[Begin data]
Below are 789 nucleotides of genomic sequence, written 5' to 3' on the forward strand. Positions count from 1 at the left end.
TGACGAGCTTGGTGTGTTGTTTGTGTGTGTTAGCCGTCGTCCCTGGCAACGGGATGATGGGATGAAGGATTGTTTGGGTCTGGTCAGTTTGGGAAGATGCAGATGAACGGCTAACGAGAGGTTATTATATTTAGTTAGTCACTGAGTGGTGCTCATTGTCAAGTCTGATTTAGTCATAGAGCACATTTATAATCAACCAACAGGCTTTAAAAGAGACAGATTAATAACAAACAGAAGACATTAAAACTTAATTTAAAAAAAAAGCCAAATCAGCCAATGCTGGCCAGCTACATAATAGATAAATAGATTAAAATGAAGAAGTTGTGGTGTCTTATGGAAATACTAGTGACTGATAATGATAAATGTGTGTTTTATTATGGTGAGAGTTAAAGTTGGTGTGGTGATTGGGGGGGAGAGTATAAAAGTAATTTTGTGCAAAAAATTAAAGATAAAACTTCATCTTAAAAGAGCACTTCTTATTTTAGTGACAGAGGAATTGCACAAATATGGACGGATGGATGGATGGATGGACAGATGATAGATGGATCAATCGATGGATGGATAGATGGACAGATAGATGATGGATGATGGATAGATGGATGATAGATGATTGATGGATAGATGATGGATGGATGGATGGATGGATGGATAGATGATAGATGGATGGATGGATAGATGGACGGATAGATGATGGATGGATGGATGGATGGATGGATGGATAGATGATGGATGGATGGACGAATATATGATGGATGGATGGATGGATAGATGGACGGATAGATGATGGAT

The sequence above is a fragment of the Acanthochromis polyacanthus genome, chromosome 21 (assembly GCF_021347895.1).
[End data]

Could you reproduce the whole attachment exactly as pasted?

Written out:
Below are 789 nucleotides of genomic sequence, written 5' to 3' on the forward strand. Positions count from 1 at the left end.
TGACGAGCTTGGTGTGTTGTTTGTGTGTGTTAGCCGTCGTCCCTGGCAACGGGATGATGGGATGAAGGATTGTTTGGGTCTGGTCAGTTTGGGAAGATGCAGATGAACGGCTAACGAGAGGTTATTATATTTAGTTAGTCACTGAGTGGTGCTCATTGTCAAGTCTGATTTAGTCATAGAGCACATTTATAATCAACCAACAGGCTTTAAAAGAGACAGATTAATAACAAACAGAAGACATTAAAACTTAATTTAAAAAAAAAGCCAAATCAGCCAATGCTGGCCAGCTACATAATAGATAAATAGATTAAAATGAAGAAGTTGTGGTGTCTTATGGAAATACTAGTGACTGATAATGATAAATGTGTGTTTTATTATGGTGAGAGTTAAAGTTGGTGTGGTGATTGGGGGGGAGAGTATAAAAGTAATTTTGTGCAAAAAATTAAAGATAAAACTTCATCTTAAAAGAGCACTTCTTATTTTAGTGACAGAGGAATTGCACAAATATGGACGGATGGATGGATGGATGGACAGATGATAGATGGATCAATCGATGGATGGATAGATGGACAGATAGATGATGGATGATGGATAGATGGATGATAGATGATTGATGGATAGATGATGGATGGATGGATGGATGGATGGATAGATGATAGATGGATGGATGGATAGATGGACGGATAGATGATGGATGGATGGATGGATGGATGGATGGATAGATGATGGATGGATGGACGAATATATGATGGATGGATGGATGGATAGATGGACGGATAGATGATGGAT

The sequence above is a fragment of the Acanthochromis polyacanthus genome, chromosome 21 (assembly GCF_021347895.1).